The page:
The NCCP policy brief, Protecting Workers, Nurturing Families: Building an Inclusive Family Leave Insurance Program, presents findings and recommendations from the first in-depth look at the experiences of low-income workers with New Jersey’s paid family leave policy. New Jersey’s Family Leave Insurance program, introduced in 2009, gives workers six weeks of paid time off per year to bond with a new child or care for a sick family member.  The program is funded through an employee payroll tax and benefits are paid at two-thirds of the worker’s average wage, up to a maximum weekly benefit of $615 in 2016.  

NYC Continuous Quality Improvement for Preschool Programs

This project is developing and testing a new continuous quality improvement (CQI) model in NYC preschool programs serving low-income families. The model is designed to build the capacity of early care and education programs to engage in ongoing efforts to strengthen program quality.

NYC Partners for Preschool Quality

This project is developing and testing a new continuous quality improvement (CQI) model in NYC preschool programs serving low-income families.  The model is designed to build the capacity of early care and education programs to engage in ongoing efforts to strengthen program quality.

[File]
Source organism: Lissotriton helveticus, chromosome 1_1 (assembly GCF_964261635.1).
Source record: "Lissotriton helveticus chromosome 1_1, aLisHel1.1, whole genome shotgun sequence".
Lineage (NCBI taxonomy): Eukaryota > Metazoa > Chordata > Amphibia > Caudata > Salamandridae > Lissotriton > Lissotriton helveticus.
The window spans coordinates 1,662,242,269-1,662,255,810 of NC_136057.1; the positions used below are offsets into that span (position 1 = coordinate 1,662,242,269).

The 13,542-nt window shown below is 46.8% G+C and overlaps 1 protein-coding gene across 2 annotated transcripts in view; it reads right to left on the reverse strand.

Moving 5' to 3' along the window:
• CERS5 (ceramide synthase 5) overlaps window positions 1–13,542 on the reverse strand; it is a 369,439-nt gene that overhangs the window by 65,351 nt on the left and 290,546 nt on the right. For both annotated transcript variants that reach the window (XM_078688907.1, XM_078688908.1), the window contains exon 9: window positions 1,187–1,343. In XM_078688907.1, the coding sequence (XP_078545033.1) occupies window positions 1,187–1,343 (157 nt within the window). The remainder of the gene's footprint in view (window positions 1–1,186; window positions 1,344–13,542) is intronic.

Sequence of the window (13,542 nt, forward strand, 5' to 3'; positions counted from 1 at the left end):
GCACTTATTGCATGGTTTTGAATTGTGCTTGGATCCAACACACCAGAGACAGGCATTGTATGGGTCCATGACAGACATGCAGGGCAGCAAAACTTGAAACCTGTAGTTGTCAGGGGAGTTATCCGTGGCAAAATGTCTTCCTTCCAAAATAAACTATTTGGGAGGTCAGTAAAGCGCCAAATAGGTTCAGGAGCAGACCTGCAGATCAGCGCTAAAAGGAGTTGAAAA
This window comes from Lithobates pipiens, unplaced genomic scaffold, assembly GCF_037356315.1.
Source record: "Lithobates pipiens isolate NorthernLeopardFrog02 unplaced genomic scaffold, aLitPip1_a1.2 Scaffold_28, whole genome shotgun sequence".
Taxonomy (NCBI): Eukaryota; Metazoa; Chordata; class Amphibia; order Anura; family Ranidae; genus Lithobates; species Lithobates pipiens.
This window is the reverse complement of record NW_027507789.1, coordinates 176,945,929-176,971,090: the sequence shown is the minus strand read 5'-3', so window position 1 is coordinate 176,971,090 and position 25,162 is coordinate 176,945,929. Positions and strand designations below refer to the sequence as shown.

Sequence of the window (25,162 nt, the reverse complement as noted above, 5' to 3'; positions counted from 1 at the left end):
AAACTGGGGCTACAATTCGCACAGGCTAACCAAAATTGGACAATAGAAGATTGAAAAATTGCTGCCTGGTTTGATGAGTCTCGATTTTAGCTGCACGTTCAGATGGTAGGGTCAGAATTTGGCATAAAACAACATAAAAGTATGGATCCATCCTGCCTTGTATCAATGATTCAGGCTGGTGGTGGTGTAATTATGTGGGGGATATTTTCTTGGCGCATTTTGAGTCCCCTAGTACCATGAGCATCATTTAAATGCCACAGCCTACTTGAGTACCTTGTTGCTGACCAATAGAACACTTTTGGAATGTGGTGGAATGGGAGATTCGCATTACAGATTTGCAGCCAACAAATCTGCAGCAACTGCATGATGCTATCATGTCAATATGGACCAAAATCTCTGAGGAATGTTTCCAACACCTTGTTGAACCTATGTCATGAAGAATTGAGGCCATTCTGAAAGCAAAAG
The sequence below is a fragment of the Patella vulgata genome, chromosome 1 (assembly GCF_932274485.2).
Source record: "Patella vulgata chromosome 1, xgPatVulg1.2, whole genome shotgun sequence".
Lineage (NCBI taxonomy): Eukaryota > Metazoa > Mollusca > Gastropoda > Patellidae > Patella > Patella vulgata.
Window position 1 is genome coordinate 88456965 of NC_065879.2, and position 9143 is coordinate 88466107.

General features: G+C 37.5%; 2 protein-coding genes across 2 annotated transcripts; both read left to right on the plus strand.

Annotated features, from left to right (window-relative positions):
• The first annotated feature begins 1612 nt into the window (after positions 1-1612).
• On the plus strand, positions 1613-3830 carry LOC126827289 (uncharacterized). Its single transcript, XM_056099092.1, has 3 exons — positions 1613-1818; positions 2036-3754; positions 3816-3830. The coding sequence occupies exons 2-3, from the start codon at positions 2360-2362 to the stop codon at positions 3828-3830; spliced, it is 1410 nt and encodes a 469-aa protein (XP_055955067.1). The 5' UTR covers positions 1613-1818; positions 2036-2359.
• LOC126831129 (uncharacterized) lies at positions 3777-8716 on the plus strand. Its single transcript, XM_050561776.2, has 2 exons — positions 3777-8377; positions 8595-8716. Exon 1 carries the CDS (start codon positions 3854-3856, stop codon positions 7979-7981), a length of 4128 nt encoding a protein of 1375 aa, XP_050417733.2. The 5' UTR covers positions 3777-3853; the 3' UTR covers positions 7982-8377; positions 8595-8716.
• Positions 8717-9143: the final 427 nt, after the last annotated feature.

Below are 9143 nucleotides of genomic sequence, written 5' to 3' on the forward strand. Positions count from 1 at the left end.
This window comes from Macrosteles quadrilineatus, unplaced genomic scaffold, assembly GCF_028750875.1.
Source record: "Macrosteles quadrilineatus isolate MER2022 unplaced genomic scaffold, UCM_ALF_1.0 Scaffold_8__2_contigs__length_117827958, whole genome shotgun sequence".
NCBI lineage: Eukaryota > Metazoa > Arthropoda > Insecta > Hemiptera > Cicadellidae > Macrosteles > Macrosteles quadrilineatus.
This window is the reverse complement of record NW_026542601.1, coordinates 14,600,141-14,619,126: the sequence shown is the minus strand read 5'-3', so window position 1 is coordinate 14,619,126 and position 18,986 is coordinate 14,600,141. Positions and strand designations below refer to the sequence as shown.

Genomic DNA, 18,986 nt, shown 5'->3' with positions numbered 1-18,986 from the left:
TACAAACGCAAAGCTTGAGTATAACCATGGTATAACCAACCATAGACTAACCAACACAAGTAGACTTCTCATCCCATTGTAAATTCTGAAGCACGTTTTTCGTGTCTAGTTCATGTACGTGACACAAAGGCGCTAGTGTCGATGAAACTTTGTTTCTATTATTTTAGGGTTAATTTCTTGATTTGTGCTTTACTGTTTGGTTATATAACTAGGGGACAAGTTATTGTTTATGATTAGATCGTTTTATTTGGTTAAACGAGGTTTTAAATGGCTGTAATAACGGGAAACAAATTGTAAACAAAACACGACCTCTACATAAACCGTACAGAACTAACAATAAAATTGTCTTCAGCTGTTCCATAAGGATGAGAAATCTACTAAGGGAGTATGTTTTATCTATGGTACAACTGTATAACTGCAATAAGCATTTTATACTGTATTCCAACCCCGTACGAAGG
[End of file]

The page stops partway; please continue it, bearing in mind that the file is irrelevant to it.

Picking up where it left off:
NYC Preschool Education Leaders’ Support of High Quality Teaching

High quality preschool can play a key role in helping low-income children enter kindergarten with foundational skills that will help them succeed.  A critical support to quality preschool is an on-site education leader (e.g., the education director or principal) who can promote excellent teaching.  In  partnership with Bank Street College, this project investigates factors that support or hinder teachers’ use of effective practices in New York City preschool programs.

Project Thrive

Project Thrive is a public policy analysis and education initiative to promote healthy child development and provide policy support to the State Early Childhood Comprehensive Systems (ECCS) initiatives funded by the Maternal and Child Health Bureau.

Research Connections